Search Results

You are looking at 1 - 9 of 9 items for :

  • Cloud forcing x
  • Monthly Weather Review x
  • International H2O Project (IHOP) Boundary Layer Processes x
  • Refine by Access: All Content x
Clear All
John R. Mecikalski, Kristopher M. Bedka, Simon J. Paech, and Leslie A. Litten

( Table 2 ), and possess environments in which moisture for CI was not a factor limiting cumulus growth and rainfall. The 6 and 12 July, and 28 August 2004 CI events were also selected as the synoptic-scale forcing was relatively weak, storm motions were relatively slow (≤15 m s −1 ), and both cloud and storm motions were generally uniform along one velocity vector regardless of cloud size (i.e., cumuli in both pre- to post-CI state). Weak vertical shear and the lack of a deep dry layer within the

Full access
Margaret A. LeMone, Fei Chen, Mukul Tewari, Jimy Dudhia, Bart Geerts, Qun Miao, Richard L. Coulter, and Robert L. Grossman

3 . Section 4 compares the observed and modeled CBL structure from kilometer-scale to mesoscale (∼10–100 km), drawing from some sensitivity runs to help interpret the model CBL convective structure. The results are summarized in section 5 . 2. Data collection and analysis The four fair-weather days examined had scattered clouds and wind from approximately south-southwest to southeast ( Table 1 ). Winds at 65 m above ground level (AGL) vary from 3.9 m s −1 on 30 May to 9.4 m

Full access
F. Couvreux, F. Guichard, P. H. Austin, and F. Chen

variability. 2. Methodology Fully coupled surface–atmospheric mesoscale models are powerful tools for the study of land–atmosphere interactions. Their representations of moist processes, cloud cover, and surface fluxes are however still incomplete (e.g., Betts 2004 ), and the nonlinear coupling between surface and atmosphere makes it difficult to isolate individual physical processes affecting boundary layer heterogeneity. The alternative and complementary approach employed in section 2b is to study

Full access
Steven E. Koch, Wayne Feltz, Frédéric Fabry, Mariusz Pagowski, Bart Geerts, Kristopher M. Bedka, David O. Miller, and James W. Wilson

). Measurements of aerosol backscatter, cloud optical depth, depolarization, water substance, and temperature were all produced by SRL, but of greatest interest to this study are mixing ratio measurements made with a temporal resolution of 2 min and a vertical resolution that varied from ∼30 to 200 m. HARLIE is an aerosol backscatter lidar operating in a conical scanning mode at a 45° elevation angle at a rate of once every 12 s with range resolution of 30 m. By adding all profiles from each scan, backscatter

Full access
Monica Górska, Jordi Vilà-Guerau de Arellano, Margaret A. LeMone, and Chiel C. van Heerwaarden

observations of sensible and latent heat fluxes at one surface station (station 7) along the aircraft track. Argonne National Laboratory operated another surface flux site close to the track, a grass site at Smileyberg, Kansas, which measured CO 2 fluxes ( Coulter et al. 2006 ). These measurements from station 7 and the Smileyberg site are used for comparison with the surface fluxes in the analysis of the single-value method and as an input surface forcing in the numerical experiments ( Fig. 2 ). b. Large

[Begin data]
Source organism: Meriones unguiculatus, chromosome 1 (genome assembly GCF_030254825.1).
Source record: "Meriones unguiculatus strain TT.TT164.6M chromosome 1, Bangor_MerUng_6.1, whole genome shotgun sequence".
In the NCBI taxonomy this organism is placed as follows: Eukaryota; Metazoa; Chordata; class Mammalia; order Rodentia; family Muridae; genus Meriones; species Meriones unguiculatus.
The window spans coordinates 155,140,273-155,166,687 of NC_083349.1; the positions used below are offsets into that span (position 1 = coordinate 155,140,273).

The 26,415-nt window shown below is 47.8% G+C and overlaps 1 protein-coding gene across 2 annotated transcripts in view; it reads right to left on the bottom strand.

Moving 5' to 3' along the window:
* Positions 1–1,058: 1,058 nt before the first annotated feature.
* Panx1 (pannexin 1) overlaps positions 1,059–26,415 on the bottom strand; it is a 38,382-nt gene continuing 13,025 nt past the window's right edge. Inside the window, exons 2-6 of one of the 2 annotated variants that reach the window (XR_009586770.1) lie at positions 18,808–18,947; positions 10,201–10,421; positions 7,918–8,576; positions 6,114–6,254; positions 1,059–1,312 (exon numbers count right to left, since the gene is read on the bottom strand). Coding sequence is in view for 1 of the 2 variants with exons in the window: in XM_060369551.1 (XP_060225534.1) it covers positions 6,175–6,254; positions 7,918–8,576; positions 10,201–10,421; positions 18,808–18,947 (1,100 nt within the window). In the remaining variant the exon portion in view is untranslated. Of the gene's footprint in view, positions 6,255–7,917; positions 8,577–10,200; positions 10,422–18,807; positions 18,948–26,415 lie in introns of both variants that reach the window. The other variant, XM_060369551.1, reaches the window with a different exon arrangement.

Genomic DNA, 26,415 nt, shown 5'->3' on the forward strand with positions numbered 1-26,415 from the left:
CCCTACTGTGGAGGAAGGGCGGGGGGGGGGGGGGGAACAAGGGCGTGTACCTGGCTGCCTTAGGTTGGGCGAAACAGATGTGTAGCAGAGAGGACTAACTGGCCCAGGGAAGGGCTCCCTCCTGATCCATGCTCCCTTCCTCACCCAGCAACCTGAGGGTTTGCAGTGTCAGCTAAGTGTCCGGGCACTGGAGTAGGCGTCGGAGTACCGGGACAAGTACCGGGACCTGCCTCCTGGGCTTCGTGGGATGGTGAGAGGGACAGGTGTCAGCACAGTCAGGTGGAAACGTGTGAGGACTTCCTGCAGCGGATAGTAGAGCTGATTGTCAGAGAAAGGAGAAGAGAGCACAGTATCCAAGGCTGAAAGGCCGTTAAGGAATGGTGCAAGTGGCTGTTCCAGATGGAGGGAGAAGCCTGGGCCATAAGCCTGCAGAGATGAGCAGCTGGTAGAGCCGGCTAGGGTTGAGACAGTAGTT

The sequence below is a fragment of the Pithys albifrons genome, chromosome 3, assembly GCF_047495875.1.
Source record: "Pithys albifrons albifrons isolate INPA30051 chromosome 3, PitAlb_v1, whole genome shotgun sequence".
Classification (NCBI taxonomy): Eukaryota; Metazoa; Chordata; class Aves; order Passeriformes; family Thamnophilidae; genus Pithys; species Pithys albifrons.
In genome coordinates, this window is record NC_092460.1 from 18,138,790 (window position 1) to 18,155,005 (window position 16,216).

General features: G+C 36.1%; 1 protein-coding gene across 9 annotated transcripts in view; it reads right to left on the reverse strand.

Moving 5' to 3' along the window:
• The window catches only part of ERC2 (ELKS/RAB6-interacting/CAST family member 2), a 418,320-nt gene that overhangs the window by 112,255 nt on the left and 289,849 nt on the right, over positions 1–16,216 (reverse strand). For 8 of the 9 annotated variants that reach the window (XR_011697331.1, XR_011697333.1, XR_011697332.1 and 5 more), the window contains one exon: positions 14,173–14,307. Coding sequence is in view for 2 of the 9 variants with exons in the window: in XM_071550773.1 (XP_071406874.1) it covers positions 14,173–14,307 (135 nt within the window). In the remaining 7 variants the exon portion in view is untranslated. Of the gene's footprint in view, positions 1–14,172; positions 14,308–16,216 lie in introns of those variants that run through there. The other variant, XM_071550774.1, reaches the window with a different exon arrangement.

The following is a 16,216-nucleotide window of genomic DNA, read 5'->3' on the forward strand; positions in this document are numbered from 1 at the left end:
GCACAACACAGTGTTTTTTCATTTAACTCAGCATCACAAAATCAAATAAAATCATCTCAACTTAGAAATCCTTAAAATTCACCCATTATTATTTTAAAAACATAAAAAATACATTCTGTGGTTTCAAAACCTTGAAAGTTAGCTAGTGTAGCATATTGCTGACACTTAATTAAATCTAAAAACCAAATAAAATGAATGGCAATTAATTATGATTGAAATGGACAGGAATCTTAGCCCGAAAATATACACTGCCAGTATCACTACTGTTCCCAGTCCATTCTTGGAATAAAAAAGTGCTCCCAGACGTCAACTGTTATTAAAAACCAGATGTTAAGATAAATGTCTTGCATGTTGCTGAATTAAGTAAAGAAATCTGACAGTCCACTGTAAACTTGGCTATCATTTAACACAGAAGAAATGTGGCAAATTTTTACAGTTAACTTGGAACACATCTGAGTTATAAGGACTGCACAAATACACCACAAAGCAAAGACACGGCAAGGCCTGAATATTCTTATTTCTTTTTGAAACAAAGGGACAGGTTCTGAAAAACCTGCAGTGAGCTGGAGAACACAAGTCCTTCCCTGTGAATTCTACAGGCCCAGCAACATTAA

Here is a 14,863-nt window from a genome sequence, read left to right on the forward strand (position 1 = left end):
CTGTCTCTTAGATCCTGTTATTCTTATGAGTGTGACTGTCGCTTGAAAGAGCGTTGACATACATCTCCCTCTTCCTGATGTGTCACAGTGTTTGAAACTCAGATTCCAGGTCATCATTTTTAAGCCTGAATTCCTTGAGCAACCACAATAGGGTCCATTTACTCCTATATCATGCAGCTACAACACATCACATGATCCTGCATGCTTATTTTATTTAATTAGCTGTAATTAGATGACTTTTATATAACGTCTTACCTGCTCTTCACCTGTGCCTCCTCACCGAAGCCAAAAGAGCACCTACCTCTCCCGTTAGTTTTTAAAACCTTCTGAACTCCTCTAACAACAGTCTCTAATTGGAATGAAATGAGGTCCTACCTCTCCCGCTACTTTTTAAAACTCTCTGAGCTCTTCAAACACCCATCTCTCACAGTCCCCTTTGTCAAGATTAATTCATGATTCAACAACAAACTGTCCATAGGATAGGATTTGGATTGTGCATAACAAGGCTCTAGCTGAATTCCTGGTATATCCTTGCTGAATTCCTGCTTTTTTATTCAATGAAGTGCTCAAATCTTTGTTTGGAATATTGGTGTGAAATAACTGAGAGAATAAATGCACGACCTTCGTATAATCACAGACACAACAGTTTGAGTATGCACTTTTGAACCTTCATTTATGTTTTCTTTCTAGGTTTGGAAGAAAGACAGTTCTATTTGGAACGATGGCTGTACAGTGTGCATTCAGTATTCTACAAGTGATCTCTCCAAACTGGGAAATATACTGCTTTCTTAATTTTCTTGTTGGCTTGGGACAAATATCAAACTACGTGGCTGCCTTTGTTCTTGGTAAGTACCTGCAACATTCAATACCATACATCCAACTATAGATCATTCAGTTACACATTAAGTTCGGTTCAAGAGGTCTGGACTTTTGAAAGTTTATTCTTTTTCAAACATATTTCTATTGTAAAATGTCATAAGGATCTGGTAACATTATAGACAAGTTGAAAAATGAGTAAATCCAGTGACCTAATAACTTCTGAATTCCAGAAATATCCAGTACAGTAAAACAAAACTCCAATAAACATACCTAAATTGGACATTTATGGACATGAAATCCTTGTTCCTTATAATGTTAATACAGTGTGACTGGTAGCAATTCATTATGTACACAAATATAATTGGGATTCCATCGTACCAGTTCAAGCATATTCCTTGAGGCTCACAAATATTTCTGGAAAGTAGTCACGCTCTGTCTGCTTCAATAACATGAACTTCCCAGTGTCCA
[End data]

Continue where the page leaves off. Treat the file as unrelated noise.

Full access
Robert J. Conzemius and Evgeni Fedorovich

input flux data. The flux data are indicative of the strong insolation and absence of cloud cover that occurred during this particular case. The atmospheric CBL depths were determined from the Holographic Airborne Rotating Lidar Instrument Experiment (HARLIE; Guerra et al. 1999 ) data. HARLIE is a 1- μ m-wavelength aerosol backscatter lidar that was deployed during IHOP_2002 at the Homestead site south-southwest of Beaver. HARLIE makes atmospheric scans at a constant elevation angle of 45° and

Full access
Roger M. Wakimoto and Hanne V. Murphey

1. Introduction There has been an increased emphasis placed on understanding the initiation of deep convection during the summer months when large-scale forcing is weak or absent (e.g., Wilson et al. 1998 ). Indeed, Olsen et al. (1995) have shown a dramatic drop in the ability to forecast convection during the summer when major precipitation events occur. The main reason for this difference in skill is that winter season precipitation events are predominately associated with

Full access
S. B. Trier, F. Chen, K. W. Manning, M. A. LeMone, and C. A. Davis

anomalies specific to the 1993 warm season could not account for the precipitation anomaly, but, similar to Beljaars et al. (1996) , they concluded that heavier precipitation was promoted by wetter soil upstream. In contrast, Paegle et al. (1996) found a negative feedback between precipitation and upstream soil wetness for July 1993. They concluded that drier soil upstream resulted in stronger PBL forcing of the nocturnal low-level jet (LLJ), which led to enhanced convergence and water vapor

Full access
John H. Marsham, Stanley B. Trier, Tammy M. Weckwerth, and James W. Wilson

impossible to visually track wave crests from one SUR scan to another. A Hovmöller diagram ( Fig. 6 ) of reflectivity along the yellow line shown in Fig. 5 toward the IE3 cells initiating in Fig. 5a showed weak reflectivity signals (approximately −5 dB Z ) propagating at speeds between 3 and 9 m s −1 for approximately 1 h. These are in some cases later connected to stronger reflectivities from clouds (i.e., are consistent with initiation by the wave). Figure 6 does not allow the wave source to be

Full access